3. Zarniwoop

    Where are the all women sewage workers? Anything dirty is usually done by men and an all woman shortlist does not imply the best person for the job.

  4. Sid

    I think that we would be much better off with the best person, man or woman, for the job.

  5. Puddle

    ” At the moment these structures, on the whole, favour men and that’s why men are more likely to be selected.” – A proper citation here wouldn’t have gone amiss, the fact you didn’t think to include one is rather telling.

    ” all-women shortlists are actually about levelling the playing field, not giving women an unfair advantage.” – All empirical evidence points to the contrary; indeed it is about saying women can’t compete on an even playing field, the unintended consequence of this rhetoric is that women feel inadequate and don’t push themselves to achieve what they’re capable of.

    “Who now can remember which of the 1997 intake won on an all-women shortlist or an open selection?” – Translates into “people have short memories therefore positive discrimination (illegal in all other aspects of life in this country) is suddenly OK”? I would counter this with “who remembers when this country elected a woman as prime minister without throwing away liberal values?”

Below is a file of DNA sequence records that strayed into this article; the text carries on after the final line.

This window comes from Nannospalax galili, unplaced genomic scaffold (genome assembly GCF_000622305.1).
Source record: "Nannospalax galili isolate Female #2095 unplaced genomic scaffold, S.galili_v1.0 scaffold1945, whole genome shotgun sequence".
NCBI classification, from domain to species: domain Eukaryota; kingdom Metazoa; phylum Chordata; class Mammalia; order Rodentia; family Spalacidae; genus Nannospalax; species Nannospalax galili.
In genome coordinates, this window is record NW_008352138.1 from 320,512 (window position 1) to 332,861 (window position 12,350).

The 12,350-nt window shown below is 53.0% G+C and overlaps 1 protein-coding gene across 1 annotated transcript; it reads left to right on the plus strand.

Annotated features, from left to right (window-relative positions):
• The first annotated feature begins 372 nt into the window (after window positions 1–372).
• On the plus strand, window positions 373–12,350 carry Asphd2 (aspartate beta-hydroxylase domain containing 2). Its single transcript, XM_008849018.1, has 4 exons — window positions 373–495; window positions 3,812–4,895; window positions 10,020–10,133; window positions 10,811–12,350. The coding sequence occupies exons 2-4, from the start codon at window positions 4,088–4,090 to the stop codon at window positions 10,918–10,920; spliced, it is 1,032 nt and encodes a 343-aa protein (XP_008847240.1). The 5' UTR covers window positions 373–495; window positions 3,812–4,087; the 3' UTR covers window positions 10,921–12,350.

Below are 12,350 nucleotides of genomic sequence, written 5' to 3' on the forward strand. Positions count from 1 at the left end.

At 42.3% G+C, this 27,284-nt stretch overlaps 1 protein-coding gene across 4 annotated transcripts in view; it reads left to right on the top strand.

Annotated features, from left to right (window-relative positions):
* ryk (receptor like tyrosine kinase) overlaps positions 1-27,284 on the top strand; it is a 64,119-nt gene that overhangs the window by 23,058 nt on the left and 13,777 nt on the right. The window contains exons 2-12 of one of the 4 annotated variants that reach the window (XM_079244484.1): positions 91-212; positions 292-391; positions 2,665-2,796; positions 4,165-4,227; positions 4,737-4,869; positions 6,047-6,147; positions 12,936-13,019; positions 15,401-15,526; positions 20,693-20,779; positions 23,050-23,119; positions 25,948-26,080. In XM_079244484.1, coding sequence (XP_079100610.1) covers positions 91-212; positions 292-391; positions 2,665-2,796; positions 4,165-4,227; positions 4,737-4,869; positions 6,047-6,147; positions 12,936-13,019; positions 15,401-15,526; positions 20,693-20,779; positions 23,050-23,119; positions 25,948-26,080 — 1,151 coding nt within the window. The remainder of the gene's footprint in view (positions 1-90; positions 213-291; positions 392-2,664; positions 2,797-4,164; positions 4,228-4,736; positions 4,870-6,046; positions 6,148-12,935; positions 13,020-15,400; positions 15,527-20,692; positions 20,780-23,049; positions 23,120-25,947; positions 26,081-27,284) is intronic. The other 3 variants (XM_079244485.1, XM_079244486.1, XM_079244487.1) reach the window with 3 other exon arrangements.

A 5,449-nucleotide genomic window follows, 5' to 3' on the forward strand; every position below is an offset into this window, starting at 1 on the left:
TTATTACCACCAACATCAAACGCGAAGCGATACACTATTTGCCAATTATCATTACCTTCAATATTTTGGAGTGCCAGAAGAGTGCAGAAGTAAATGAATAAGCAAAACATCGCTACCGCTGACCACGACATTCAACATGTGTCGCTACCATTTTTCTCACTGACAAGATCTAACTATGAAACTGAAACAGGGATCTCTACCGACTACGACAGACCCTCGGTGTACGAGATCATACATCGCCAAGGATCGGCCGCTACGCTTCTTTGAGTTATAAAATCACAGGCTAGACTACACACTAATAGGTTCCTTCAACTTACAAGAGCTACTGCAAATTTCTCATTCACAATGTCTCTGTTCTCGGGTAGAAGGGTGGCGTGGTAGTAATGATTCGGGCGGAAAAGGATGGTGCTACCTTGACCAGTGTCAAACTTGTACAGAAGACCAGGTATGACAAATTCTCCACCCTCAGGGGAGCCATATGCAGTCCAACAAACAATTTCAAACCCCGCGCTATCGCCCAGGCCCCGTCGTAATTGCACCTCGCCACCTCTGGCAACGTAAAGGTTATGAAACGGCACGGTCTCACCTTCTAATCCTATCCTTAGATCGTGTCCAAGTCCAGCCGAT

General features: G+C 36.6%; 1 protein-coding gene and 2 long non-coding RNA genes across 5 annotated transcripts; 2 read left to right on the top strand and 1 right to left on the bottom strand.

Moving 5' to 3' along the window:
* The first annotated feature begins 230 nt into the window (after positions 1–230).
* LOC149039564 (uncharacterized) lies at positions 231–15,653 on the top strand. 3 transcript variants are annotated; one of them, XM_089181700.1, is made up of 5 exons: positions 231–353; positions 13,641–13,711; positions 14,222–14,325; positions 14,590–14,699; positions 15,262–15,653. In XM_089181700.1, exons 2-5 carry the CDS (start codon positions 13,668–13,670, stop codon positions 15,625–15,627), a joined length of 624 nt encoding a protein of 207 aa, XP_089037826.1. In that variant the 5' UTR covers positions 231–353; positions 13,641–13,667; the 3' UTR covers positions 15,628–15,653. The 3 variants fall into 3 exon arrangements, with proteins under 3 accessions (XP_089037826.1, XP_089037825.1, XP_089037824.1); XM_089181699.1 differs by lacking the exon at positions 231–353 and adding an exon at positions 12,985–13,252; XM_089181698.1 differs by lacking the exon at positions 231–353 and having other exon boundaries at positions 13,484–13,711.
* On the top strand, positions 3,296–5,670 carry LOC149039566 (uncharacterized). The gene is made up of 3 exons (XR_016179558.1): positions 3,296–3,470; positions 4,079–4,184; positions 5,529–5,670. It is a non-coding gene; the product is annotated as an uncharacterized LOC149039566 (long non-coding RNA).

“all-women shortlists or promoted under a system of quotas lose credibility, that they get accused of only being there because they are a woman.” – This is precisely whats happening in Germany who recently passed legislation mandating women make up a certain % of all boards of directors. These women are now complaining that no-one takes them seriously, from the higher-ups to the toilet cleaners.

    In summary this article is yet another thinly veiled excuse for increased authoritarianism as the feminist utopia promised to women in the 70s and 80s never emerged and now women are the unhappiest they’ve been since WWII.

  6. jj